Thursday, 14 January 2021

laocoön group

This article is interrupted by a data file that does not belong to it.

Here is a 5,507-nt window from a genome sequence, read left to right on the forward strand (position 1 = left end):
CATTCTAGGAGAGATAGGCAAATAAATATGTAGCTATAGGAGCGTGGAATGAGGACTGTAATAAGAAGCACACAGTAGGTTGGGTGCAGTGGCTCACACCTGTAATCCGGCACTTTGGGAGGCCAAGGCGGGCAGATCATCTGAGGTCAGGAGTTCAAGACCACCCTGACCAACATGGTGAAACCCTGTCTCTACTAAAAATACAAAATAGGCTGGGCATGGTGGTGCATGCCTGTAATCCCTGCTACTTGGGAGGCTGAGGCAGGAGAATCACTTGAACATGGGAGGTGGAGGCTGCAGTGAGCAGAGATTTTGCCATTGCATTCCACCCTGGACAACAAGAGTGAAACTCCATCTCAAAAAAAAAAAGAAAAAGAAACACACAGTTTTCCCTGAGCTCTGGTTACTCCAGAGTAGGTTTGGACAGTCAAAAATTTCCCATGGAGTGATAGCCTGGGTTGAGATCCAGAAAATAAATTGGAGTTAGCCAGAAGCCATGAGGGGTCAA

Likely the same statuary ensemble praised by Pliny the Elder as the pinnacle of aesthetics (see previously) nearly a millennium and a half prior to its rediscovery, the figures twisted in agony depicting Trojan priest Laocoön and his sons Antiphantes and Thymbraeus attacked by sea serpents was excavated on this day in Rome in 1506. Commissioned for Emperor Titus, the work by sculptures from the Island of Rhodes, Agesander, Athenodoros and Polydorus, the iconic grouping is considered to be the baldest, immediate expression of suffering without redemption or reward, and there is no single definite myth or backstory behind this portrayal recorded in marble. There’s no honour in death and their gods will not save them—as contrasted with the bulk of the art in the Vatican’s holdings, of passion (suffering) and martyrdom—where Laocoön is also on display. It was unearthed in a vineyard, prompting Pope Julius II to immediately dispatch Michelangelo to the site of the excavation to ensure the art was properly conserved, immediately acquiring it for his patron and put on public display that same year.